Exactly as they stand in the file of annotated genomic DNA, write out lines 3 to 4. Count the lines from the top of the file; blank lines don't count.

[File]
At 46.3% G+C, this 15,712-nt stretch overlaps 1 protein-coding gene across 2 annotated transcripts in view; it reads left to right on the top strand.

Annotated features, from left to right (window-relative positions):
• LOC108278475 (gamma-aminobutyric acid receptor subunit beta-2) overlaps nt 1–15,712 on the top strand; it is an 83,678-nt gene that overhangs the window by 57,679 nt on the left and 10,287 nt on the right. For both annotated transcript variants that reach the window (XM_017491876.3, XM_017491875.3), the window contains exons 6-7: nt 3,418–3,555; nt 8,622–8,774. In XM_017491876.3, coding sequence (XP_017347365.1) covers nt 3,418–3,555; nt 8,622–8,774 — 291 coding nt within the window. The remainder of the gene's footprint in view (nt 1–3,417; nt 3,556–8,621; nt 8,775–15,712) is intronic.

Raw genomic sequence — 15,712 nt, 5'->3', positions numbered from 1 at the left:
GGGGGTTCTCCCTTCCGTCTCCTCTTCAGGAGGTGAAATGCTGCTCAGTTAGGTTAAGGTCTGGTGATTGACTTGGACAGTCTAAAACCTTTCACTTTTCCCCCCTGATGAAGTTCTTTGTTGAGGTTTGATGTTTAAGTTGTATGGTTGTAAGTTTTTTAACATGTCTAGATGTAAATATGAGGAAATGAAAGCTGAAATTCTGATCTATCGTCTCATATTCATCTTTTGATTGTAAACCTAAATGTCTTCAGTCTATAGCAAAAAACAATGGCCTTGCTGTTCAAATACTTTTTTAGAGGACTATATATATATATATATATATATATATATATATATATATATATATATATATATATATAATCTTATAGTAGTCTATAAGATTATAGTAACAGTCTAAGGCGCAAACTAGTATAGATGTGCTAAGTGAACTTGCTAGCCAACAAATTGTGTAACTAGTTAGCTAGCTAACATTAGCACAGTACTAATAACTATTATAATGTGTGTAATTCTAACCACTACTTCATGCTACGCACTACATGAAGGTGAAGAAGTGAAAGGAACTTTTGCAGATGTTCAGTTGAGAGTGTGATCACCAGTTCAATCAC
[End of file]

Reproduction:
• LOC108278475 (gamma-aminobutyric acid receptor subunit beta-2) overlaps nt 1–15,712 on the top strand; it is an 83,678-nt gene that overhangs the window by 57,679 nt on the left and 10,287 nt on the right. For both annotated transcript variants that reach the window (XM_017491876.3, XM_017491875.3), the window contains exons 6-7: nt 3,418–3,555; nt 8,622–8,774. In XM_017491876.3, coding sequence (XP_017347365.1) covers nt 3,418–3,555; nt 8,622–8,774 — 291 coding nt within the window. The remainder of the gene's footprint in view (nt 1–3,417; nt 3,556–8,621; nt 8,775–15,712) is intronic.

Raw genomic sequence — 15,712 nt, 5'->3', positions numbered from 1 at the left: